Alison Rowlands

legal procedure in the handling of witch-trials, a factor which was also of paramount importance in explaining the relative paucity of witch-trials in other parts of Germany.3 Torture was used with restraint and often not at all in the Rothenburg trials, thus ensuring that all accused (as opposed to self-confessed) witches were able to maintain their denials of guilt. Serious legal action was never taken against those individuals accused by self-confessed witches of having been seen at witches’ dances. This was due partly to an elite scepticism about the reality

in Witchcraft narratives in Germany
Open Access (free)
George Campbell Gosling

scepticism and sometimes, as in Bristol, outright opposition of house committees to the admission of private patients is in stark contrast to the US case where Charles Rosenberg and Paul Starr have both identified the surgical staffs as driving the change, bringing their private patients to the hospital where it was more efficient and profitable to treat them. 9 There is little reason to think the same logic would not apply across the Atlantic. Yet the separation

in Payment and philanthropy in British healthcare, 1918–48
S.J. Barnett

, Toland, Tindal, Collins (listed as a freethinker), Erasmus Darwin, Diderot, Thomas Paine and Alberto Radicati – across the whole of Europe in the whole of the century. 27 It hardly needs pointing out that this figure does not, no matter how much we might qualify the term, constitute grounds for the identification of a movement, even an English one consisting of relatively ‘small numbers’ as Clark has put it in his English Society 1688–1832 (1985).28 It is hardly surprising, therefore, that one commentator has ventured that scepticism had less support from the 1690s to

in The Enlightenment and religion
The discourse of spirits in Enlightenment Bristol
Jonathan Barry

, reflecting on Mr G——s’ family and insinuating that the justices of the country ought to punish them for that which is really an affliction permitted of God’. A number of themes are being developed here, including the fear, widespread at this time, that the press could be abused to harm private reputations,15 together with the associated denigration of coffee-house debating and Walpolean Whiggery (both implied by ‘Robbin-hood’) as centres of a shallow public opinion based on destructive scepticism.16 The believers had begun to develop their public case. We do not know who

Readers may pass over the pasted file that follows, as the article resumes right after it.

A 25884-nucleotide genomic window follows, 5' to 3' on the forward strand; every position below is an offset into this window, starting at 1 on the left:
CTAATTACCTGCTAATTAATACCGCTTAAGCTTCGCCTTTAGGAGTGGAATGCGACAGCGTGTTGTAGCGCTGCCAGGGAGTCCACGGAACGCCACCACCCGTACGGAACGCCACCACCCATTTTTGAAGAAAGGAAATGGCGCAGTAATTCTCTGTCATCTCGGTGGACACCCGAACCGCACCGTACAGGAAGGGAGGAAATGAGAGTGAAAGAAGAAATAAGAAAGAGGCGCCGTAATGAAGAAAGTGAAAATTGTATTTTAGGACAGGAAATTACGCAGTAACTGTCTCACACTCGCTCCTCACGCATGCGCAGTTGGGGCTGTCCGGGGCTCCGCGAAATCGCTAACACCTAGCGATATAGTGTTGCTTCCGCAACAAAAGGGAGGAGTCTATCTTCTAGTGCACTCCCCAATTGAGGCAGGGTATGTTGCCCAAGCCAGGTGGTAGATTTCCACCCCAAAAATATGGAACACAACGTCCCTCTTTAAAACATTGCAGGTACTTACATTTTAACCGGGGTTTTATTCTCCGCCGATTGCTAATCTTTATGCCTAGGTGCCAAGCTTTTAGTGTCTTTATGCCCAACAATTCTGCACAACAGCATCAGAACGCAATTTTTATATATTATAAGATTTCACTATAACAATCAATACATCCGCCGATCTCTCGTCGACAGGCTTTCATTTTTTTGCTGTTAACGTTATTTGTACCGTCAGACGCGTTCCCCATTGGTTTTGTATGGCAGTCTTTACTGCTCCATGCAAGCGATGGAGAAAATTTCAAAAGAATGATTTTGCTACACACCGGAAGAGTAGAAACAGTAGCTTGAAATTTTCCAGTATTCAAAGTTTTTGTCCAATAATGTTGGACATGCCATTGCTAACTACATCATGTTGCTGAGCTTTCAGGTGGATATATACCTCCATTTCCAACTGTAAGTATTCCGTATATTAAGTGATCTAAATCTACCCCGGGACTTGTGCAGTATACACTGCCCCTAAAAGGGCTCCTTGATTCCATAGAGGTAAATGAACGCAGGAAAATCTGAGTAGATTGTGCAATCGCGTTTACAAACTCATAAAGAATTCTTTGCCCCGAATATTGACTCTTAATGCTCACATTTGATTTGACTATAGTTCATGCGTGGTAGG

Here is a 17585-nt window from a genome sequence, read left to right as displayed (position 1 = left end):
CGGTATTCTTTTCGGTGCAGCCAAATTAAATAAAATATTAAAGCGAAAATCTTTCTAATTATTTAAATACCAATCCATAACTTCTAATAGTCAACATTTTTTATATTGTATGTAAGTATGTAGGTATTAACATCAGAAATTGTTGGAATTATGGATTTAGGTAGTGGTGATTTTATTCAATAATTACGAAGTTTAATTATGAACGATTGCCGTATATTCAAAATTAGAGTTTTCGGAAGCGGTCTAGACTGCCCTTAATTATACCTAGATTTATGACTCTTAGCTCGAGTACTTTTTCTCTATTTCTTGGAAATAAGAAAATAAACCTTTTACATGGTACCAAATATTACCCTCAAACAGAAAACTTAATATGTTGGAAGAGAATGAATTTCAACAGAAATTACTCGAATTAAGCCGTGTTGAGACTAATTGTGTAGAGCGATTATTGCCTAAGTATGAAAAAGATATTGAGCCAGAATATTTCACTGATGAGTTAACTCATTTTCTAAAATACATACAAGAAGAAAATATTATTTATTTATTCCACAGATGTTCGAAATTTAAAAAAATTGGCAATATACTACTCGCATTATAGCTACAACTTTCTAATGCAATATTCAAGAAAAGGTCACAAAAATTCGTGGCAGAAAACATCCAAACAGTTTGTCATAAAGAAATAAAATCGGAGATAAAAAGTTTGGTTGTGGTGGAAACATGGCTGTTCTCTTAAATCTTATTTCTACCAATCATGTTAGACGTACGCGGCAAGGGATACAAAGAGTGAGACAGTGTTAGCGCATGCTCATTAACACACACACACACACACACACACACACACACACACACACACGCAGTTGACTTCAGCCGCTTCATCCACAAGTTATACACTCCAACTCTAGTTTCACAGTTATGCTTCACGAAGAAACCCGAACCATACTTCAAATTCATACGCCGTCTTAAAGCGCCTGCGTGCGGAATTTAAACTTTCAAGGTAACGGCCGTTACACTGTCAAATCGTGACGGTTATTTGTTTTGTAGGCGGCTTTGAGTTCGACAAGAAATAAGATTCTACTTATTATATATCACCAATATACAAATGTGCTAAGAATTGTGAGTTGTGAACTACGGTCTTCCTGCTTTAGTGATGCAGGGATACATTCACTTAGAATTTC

in Beyond the witch trials
The cultural construction of opposition to immunisation in India
Niels Brimnes

again Chief Minister of Madras, a position he resigned in 1954 after falling out with the dominant faction of the Congress Party in Madras. 64 Rajagopalachari was also a close friend of Raman and shared his scepticism towards BCG vaccination. From 1952 he communicated his views on BCG in letters to the Union Minister of Health and ardent supporter of BCG, Rajkumari Amrit Kaur. 65 With his resignation the Indian authorities and their UN

in The politics of vaccination
Elite beliefs about witchcraft and magic
Alison Rowlands

delusion, and legal caution Most elite scepticism was expressed in the records of witchcraft cases from Rothenburg about witches’ sabbats and the flights to them. The jurists and clerics who commented on these issues tended to believe that sabbats did not take place in reality, but that self-confessed witches and other people who claimed to have seen witches’ gatherings had been deluded by the devil into imagining that they had done so. This view was first recorded by jurist Cunradt 56 WITCHCRAFT NARRATIVES IN GERMANY Thalhaimer in 1582, when he suggested that

in Witchcraft narratives in Germany